Ja’Marr Chase (1,597 air yards, 38.6% air yards share) – For as magical a rookie season we thought Justin Jefferson had last year, Ja’Marr Chase is hold-my-beer-ing all over everyone to end the season. He is unlikely to play much if at all in Week 17 so he will have to settle for the fourth-most receiving yards (1,429), sixth-most air yards (1,597), third-most yards after the catch (622), and second-most touchdowns (13) on the year. Your clear dynasty WR1.
Courtland Sutton (1,490 air yards, 32.1% air yards share) – What do we make of Sutton’s year? He finishes top-12 in air yards with 1,490 and the highest aDOT of any player in the top 15 of total air yards. But that’s about where the positives end. Even with a top-12 finish in air yards, Sutton finished 34th in receiving yards (763) and no player had a larger discrepancy between their total air yards and their receiving yards. Player Profiler tracks a stat called unrealized air yards. With 877 unrealized air yards, Sutton had the second-most in the league. Teddy Bridgewater’s deep ball completion percentage ranked 32nd in the league, and it’s now clear his inability to hit the long ball is what is holding back Sutton. Bridgewater ain’t the answer. Drew Lock ain’t the answer. Let’s hope the Broncos find it soon.
Positive Regression Candidate for 2022
Stefon Diggs (1,723 air yards, 1,144 receiving yards) – Sutton could be the posted boy for positive regression in 2022, but more people were counting on Diggs after he was drafted as a second-round pick in 2021. Everything went the way it was supposed to for Diggs this year. He had the seventh-most targets in the league. He had the second-most air yards. So then why are disappointed with 94 catches, 1, 144 receiving yards, and nine scores?
Part of it is the recency bias of 125 catches and 1,535 yards last year. Part of it was Buffalo was just middle of the pack in percent of pass plays called (59.8%), including just 53% their last three games. But mostly when a player is drafted as the second overall wide receiver, we want better than WR10 numbers in fantasy points per game.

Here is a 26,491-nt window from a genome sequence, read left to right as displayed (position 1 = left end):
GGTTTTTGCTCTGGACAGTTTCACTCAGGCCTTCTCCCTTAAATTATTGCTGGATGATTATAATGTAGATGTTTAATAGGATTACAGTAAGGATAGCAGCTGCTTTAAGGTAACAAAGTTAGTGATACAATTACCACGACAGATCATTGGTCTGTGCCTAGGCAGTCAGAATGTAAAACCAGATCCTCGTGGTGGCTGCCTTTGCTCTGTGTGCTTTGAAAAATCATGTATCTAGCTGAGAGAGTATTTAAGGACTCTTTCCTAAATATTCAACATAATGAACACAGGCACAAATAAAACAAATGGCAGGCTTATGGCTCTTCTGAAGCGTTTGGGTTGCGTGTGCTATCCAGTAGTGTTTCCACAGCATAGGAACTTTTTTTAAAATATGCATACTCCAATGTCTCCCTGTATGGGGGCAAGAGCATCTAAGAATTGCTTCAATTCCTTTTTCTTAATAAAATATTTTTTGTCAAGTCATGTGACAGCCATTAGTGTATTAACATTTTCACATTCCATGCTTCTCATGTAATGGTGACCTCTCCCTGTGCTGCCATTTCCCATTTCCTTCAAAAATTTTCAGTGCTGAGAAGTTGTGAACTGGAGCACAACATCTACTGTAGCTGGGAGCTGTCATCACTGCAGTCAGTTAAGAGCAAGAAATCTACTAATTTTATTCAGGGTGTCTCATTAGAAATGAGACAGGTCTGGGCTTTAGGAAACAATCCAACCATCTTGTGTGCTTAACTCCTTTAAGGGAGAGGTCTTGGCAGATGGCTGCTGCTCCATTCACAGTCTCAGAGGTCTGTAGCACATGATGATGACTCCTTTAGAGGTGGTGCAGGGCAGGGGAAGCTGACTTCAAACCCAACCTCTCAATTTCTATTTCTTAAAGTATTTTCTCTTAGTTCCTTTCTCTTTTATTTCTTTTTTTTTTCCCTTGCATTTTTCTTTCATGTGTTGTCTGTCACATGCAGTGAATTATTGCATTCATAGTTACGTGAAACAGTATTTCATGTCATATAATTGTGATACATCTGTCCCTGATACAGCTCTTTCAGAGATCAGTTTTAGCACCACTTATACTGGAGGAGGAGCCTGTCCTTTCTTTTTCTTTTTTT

Diggs only saw the 53rd-highest target accuracy when the ball came his way this year. All this points to a season closer to 202o in 2022 assuming the Bills keep airing it out.
Negative Regression Candidate for 2021
Deebo Samuel (976 air yards, 1,310 receiving yards) – Listen, I loved Deebo Samuel this season. LOVED. He was a riddle wrapped in a mystery wrapped in an enigma and it was a beautiful, wild ride for fantasy managers. But Samuel would need to be used in exactly the same way next year to duplicate his receiving success from 2021.
Samuel finished Week 17 with 114 targets, 20th in the NFL. He finished with 73 receptions, 21st in the NFL. But he somehow finished just behind Cooper Kupp with 719 yards after the catch, almost 10 yards per reception. For context, Kupp finished with 806 yards after the catch on 138 receptions; just 5.8 yards after the catch per reception. Even Ja’Marr Chase with his elite run after the catch ability averaged only 7.9 yards after the catch per reception.
The 49ers and fantasy managers did also learn Samuel can stockpile fantasy points on the ground, so perhaps that continues next season. But we simply can’t count on that level of yards after the catch again, especially when it comes with just an 8.6 aDOT, 30th among receivers with at least 50 catches.
This was the weekly place where we saw how Cooper Kupp is broke the air yards model.
What more can be said? He broke it. We predicted he might when his column was first introduced in August and he did it. Now he is poised to break all the receiving records in Week 18. Thank you for this all-time season Cooper Kupp. Let’s run it back in 2022.
Notable Players Under 500 Air Yards in 2021
Jerry Jeudy (466 air yards) – The Courtland Sutton problem but with injuries thrown into the mix as well. Theoretically, they should work. Sutton with the aDOT of 15 catching bombs down the field and Jeudy with the 9.5 aDOT working the seam and the middle of the field. But unfortunately none of it works with Bridgewater and Lock.
Kadarious Toney (339 air yards) – Injuries. Daniel Jones. Mike Glennon. Jake Fromm. Joe Judge. Jason Garrett. Practice squad receivers. Toney gets a mulligan for this year and we are just going to pray to the fantasy gods that he is not started down an Evan Engram career trajectory.
Demarcus Robinson (366 air yards) – The Chiefs had four players with at least 500 air yards. Robinson was not one of them. The Chiefs had five players with at least 50 targets this season. Robinson was not one of them. The Chiefs had five players with at least a 10% target share. Robinson was not one of them. Demarcus Robinson is a free agent in 2022. It’s over. No more last round darts or best ball shots.